Who doesn’t like a gift that keeps on giving? That’s exactly what I got when my husband gave me golf lessons for my last birthday. I initially thought the lessons would be a quick fix, helping me get a handle on my game and finally get out of my slump. Instead, these lessons gave me many quick doses of inspiration, helpful tips, and countless things to think about when it comes to my game and, quite frankly, my life.

For example, when working on my chip shots, my instructor told me about how she had fine-tuned her own short game thanks to a principle called “Practice to Play”.

What is Practice to Play?

The philosophy behind Practice to Play is that in addition to training your body to move a certain way to perfect a good swing, you’re also asking your brain to join the party too. It’s a fancy way of remembering to keep your head in the game.

How does it work?

My instructor explained that her college coach introduced her and her team to the concept by asking each of them to hit hundreds of balls while focusing on a particular shot they needed to refine. While each chipped, drove, or putted in a practice environment, they were able to focus on the pure physical feeling of each shot until they started to master it.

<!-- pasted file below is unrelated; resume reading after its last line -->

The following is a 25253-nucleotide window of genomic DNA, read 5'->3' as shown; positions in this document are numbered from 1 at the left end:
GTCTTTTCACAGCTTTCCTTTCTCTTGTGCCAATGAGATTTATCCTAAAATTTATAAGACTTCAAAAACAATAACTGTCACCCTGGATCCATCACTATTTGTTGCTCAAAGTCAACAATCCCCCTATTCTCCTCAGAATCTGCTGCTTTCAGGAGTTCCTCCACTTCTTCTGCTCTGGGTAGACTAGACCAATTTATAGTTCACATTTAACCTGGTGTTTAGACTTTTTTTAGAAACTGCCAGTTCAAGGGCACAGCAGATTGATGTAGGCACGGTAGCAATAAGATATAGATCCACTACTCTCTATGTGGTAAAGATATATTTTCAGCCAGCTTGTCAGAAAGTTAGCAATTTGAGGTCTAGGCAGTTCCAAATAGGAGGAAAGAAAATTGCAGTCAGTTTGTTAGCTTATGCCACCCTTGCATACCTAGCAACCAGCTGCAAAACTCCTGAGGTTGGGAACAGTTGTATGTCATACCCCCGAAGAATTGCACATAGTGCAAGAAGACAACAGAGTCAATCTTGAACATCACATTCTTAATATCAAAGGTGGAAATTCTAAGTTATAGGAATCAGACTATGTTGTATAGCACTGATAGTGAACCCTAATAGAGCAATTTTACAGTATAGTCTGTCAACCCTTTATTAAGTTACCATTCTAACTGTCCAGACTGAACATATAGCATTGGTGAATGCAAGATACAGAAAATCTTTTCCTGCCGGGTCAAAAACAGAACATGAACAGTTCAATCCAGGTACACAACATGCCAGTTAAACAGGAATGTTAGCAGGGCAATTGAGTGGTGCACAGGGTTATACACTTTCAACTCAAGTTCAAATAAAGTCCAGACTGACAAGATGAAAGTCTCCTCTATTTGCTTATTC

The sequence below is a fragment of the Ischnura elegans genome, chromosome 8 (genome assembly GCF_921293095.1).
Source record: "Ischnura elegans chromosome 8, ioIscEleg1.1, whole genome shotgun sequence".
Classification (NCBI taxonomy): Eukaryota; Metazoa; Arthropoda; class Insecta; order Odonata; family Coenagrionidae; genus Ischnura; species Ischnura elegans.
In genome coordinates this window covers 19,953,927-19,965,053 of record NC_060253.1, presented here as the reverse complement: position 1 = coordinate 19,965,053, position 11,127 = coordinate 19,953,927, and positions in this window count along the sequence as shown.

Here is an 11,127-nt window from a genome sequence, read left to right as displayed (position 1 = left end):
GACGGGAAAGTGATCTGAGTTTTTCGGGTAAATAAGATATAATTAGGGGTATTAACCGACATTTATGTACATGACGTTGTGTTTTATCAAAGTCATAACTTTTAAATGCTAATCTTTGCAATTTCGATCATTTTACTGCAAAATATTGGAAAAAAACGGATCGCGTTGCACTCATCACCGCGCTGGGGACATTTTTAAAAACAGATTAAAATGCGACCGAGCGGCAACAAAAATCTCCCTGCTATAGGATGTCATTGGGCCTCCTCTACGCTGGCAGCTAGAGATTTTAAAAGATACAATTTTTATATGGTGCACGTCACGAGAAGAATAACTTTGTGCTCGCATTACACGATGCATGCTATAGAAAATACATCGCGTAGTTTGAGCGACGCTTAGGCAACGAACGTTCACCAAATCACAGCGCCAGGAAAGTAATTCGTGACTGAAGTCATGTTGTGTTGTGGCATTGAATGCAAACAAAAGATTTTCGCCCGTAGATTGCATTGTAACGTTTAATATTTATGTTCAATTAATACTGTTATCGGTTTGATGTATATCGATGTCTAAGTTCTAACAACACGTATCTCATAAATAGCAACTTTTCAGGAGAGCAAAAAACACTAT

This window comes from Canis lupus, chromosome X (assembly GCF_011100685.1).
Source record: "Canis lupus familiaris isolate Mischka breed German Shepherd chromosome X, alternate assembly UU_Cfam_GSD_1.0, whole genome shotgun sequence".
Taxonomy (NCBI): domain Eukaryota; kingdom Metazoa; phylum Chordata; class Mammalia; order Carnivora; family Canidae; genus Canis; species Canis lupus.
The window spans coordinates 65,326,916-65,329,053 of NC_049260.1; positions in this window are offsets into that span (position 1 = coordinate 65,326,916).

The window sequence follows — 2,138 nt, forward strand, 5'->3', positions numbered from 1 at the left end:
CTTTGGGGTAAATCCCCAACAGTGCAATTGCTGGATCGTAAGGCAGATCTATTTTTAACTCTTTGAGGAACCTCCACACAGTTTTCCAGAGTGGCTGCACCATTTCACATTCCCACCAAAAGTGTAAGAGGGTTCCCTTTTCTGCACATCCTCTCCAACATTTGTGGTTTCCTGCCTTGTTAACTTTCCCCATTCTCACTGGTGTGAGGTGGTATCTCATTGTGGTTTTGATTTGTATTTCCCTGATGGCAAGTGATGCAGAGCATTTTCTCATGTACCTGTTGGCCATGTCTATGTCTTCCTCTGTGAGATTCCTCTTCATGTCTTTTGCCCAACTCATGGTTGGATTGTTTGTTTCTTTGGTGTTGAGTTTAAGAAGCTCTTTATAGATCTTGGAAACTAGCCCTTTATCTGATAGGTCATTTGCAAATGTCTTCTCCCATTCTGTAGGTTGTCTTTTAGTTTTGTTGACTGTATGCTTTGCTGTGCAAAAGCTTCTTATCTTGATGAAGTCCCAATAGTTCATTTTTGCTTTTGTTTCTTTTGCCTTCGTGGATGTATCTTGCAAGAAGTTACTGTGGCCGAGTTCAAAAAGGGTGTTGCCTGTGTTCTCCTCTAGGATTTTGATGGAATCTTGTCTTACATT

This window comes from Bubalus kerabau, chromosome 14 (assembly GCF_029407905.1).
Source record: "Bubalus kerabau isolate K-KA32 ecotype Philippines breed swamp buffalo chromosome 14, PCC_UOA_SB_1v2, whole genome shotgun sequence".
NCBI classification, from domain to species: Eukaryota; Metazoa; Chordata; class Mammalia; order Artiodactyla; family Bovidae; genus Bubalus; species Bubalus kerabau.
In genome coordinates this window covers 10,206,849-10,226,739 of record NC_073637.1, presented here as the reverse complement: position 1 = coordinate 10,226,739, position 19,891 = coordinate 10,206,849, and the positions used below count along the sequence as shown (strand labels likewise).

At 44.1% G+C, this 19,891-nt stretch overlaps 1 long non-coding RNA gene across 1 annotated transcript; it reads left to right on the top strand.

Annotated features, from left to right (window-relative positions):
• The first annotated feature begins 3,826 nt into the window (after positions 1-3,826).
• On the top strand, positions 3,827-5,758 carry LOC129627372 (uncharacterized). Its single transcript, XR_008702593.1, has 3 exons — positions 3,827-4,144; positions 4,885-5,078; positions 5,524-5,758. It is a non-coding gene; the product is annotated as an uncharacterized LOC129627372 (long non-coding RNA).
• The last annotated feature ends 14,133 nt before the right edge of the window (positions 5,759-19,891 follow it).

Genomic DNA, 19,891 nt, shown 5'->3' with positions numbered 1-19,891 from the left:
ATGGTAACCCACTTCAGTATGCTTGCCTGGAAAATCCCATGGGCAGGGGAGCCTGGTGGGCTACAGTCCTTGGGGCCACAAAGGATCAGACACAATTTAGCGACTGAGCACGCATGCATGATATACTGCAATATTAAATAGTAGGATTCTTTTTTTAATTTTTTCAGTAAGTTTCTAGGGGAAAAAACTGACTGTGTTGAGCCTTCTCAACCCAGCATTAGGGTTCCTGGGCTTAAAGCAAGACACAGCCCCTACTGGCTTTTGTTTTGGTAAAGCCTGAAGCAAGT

The real magic happened when they combined the now practiced physical motion with a visualization of the ball landing on the green or rolling into the hole. By visualizing as they practiced the motion, they were able to create a positive memory and bring it into a real world situation to see the results happen on the green the same way it did in their minds.

What did that mean for me?

I saw a multi-step purpose in front of me:

  • First, practice the skills my instructor taught me at my lessons—a lot.
  • Second, make this practice worthwhile, meaning, focus not only on what I was doing by how I was feeling when practicing. How did hitting a good shot feel? What did it look like?
  • Third, I needed to put everything together and visualize repeating the good shots again and again.

How does this work off the course?

The more I thought about Practice to Play, the more I realized it might be a key factor in getting out of my slump as my confidence has been in need of some overhauling just as much as my swing.

Because I really do feel like nothing is ever just about one thing, I thought about applying the concept of Practice to Play to real life situations. We prepare for so many moments: job interviews, presentations, work conversations, and daily interactions with others.

What if we used Practice to Play in these instances too? Instead of facing these challenges with fear, we can face them head-on and prepare physically, mentally, and emotionally. Then, since we’ve rehearsed and visualized success so many times, doing the same when it is game time doesn’t seem like such a hard thing.

Now go out there and play, friends, and while you’re visualizing successful shots, also visualize having a great time doing it.